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Clinical Research

Higher Charlson Comorbidity Index Scores are Associated With Readmission After Orthopaedic Surgery

Voskuijl, Timothy MD1; Hageman, Michiel MD1; Ring, David MD, PhD1,a

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Clinical Orthopaedics and Related Research: May 2014 - Volume 472 - Issue 5 - p 1638-1644
doi: 10.1007/s11999-013-3394-8
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Hospital readmissions are used as an indicator of quality of care [3, 5, 24]. Readmissions are costly [13], and recent legislation introduced financial penalties for high risk-adjusted 30-day readmission for certain diagnoses by establishing the Hospital Readmissions Reduction Program [6, 16, 19]. One center developed an intervention program to reduce readmissions after orthopaedic surgery [14].

There is a relationship between comorbidities and readmissions after orthopaedic trauma surgery [23, 35]. In orthopaedic surgery, comorbidities have been identified as predictors of mortality after arthroplasty, trauma surgery, and oncologic surgery [4, 9, 18, 20, 21, 25, 27, 36]. Complications after ankle fractures, spinal metastasis surgery, and knee or hip arthroplasty also are associated with comorbidities [2, 12, 31-34] as are infections after orthopaedic trauma, spine surgery, knee or hip arthroplasty [8, 17, 22, 36], and transfusion after knee or shoulder arthroplasty [12, 29].

The Charlson Comorbidity Index (CCI) [7] and its recent modification [26] are comorbidity-based measures developed to predict mortality within 1 year of hospital admission in patients without trauma. The updated CCI scores 12 comorbidities with various weightings giving a maximum score of 24 [26]. A higher CCI indicates a higher risk of death within 1 year. The CCI also has been evaluated as a predictor for outcomes after orthopaedic trauma surgery, postoperative adverse events after general surgery, and readmission for geriatric and general medicine patients [2, 9, 17, 30, 32-34, 37].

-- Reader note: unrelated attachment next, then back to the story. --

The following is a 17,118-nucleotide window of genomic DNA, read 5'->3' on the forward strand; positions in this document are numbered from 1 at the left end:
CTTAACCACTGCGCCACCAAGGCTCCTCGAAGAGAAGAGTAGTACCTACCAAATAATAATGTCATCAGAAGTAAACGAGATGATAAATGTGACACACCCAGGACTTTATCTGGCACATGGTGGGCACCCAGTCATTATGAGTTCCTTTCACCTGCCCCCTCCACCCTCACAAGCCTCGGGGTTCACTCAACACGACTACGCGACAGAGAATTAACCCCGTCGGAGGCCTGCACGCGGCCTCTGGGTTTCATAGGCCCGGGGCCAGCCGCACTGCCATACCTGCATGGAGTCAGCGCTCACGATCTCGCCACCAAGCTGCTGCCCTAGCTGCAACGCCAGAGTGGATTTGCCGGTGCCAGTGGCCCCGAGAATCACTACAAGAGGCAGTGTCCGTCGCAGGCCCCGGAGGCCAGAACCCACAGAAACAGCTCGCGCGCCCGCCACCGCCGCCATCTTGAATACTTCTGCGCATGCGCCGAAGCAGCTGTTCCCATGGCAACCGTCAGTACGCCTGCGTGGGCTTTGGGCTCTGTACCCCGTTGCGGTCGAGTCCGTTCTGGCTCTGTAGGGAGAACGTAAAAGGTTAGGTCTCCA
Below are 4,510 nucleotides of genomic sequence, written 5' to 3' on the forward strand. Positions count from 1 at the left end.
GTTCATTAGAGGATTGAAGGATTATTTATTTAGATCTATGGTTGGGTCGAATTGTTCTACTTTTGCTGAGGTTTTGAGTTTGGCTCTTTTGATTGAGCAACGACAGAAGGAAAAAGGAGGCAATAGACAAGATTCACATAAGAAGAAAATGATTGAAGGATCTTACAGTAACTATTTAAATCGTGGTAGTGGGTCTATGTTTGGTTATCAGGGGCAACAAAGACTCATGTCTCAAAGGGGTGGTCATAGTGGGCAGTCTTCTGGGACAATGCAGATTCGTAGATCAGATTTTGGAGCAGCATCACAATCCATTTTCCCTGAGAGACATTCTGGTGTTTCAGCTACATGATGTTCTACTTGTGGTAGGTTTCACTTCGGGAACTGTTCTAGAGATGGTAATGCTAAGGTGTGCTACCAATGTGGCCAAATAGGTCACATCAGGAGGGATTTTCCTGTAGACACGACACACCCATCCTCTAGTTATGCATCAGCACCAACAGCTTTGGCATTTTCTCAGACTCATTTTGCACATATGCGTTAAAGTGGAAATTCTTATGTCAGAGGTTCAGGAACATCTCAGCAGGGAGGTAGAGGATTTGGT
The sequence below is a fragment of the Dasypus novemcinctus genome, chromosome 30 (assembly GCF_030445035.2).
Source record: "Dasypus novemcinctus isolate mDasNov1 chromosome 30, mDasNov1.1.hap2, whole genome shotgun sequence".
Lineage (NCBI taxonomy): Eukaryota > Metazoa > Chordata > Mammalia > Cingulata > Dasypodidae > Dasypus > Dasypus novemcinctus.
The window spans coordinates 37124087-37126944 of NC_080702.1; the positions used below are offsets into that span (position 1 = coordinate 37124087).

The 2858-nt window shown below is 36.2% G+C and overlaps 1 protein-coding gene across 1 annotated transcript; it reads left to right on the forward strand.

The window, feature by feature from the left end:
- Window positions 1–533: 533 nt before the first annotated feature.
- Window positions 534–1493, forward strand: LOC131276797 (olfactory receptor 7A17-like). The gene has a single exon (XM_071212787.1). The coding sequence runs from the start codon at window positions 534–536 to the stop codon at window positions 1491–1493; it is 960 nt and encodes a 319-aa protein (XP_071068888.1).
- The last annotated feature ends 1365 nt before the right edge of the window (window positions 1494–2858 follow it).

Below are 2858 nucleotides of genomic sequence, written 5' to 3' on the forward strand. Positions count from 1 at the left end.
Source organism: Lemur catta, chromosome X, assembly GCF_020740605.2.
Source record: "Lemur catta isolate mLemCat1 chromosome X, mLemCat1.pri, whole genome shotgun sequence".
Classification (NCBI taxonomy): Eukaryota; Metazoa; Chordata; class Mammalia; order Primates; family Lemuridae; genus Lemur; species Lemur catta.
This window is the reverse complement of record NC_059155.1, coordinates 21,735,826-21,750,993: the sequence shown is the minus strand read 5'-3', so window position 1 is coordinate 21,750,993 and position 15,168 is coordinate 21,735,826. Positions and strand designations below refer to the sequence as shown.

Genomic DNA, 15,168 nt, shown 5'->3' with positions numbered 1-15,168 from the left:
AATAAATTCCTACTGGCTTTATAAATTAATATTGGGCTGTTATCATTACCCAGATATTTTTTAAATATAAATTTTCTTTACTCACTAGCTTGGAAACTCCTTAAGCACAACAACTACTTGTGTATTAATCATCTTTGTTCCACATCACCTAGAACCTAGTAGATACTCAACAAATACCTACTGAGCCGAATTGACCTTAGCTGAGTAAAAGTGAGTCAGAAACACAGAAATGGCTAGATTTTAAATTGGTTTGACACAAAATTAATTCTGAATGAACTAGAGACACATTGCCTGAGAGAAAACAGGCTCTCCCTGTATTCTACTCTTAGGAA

We sought to answer the following: Is an increased score on the CCI associated with (1) readmission, (2) surgical site infection or other adverse events, (3) transfusion risk, or (4) mortality after orthopaedic surgery?

Patients and Methods

The Research Patient Data Registry is a centralized clinical data registry covering a patient base of greater than 4.0 million insured and uninsured patients from Massachusetts General Hospital and Brigham Women's Hospital, Boston. It comprises diagnoses, medications, laboratory scores, procedures codes, demographic information (sex, age, race, marital status) and visit entries. We used the Research Patient Data Registry to identify patients having orthopaedic surgery. A total of 30,126 orthopaedic surgeries met the following inclusion criteria: (1) surgery performed between 2008 and 2011, and (2) no prior orthopaedic surgery within 30 days of the operation. The included surgeries were performed with an equal distribution of males and females, with the majority of the patients being between 40 and 59 years old (Table 1).

Table 1:

The International Classification of Diseases, 9th Revision, Clinical Modification (ICD-9-CM) was used to code diagnoses and procedures. Surgeries were excluded if data were missing for diagnosis codes (194 cases) or procedure codes (1270 cases). Surgery-related adverse events and infections (Appendix 1) and comorbidities as listed in the updated and reweighted CCI [26] (Appendix 2) also were classified using ICD-9 codes.

Statistical Analysis

Baseline characteristics of study patients were summarized with frequencies and percentages for categorical variables and as mean ± SD for continuous variables. Factors significantly associated with readmission, adverse event, surgical site infection, transfusion, and mortality were assessed in bivariate analysis using Student's t-tests and chi-square tests (Table 2). Variables entered in these analyses were indicators for the ICD-9 procedure group, the surgeon, the patient's age group, sex, race and marital status, the timing of the operation, duration of operation, length of hospital stay, and orthopaedic subspecialty performing surgery (arthroplasty, foot and ankle, hand, shoulder, spine, sports, pediatrics, trauma, and oncology). For analysis of postoperative surgery-related adverse events and infections within 30 days of surgery, we excluded operations that were performed for surgery-related adverse events or infection within 30 days of another operation. Ordinary least squares regression analyses then were used to determine factors associated with readmission, adverse event, surgical site infection, transfusion, and mortality within 30 days of discharge, from the CCI and the other explanatory variables, which were significantly related to our dependent variables in the bivariate analyses. We decided against using logistic regressions for computational reasons. The coefficient of the ordinary least squares regression indicates the direction of one unit increase of the response variable in relation to explanatory variable. The R-square means the percentage of the variance of the explanatory variable is accounted by the response variables in the model.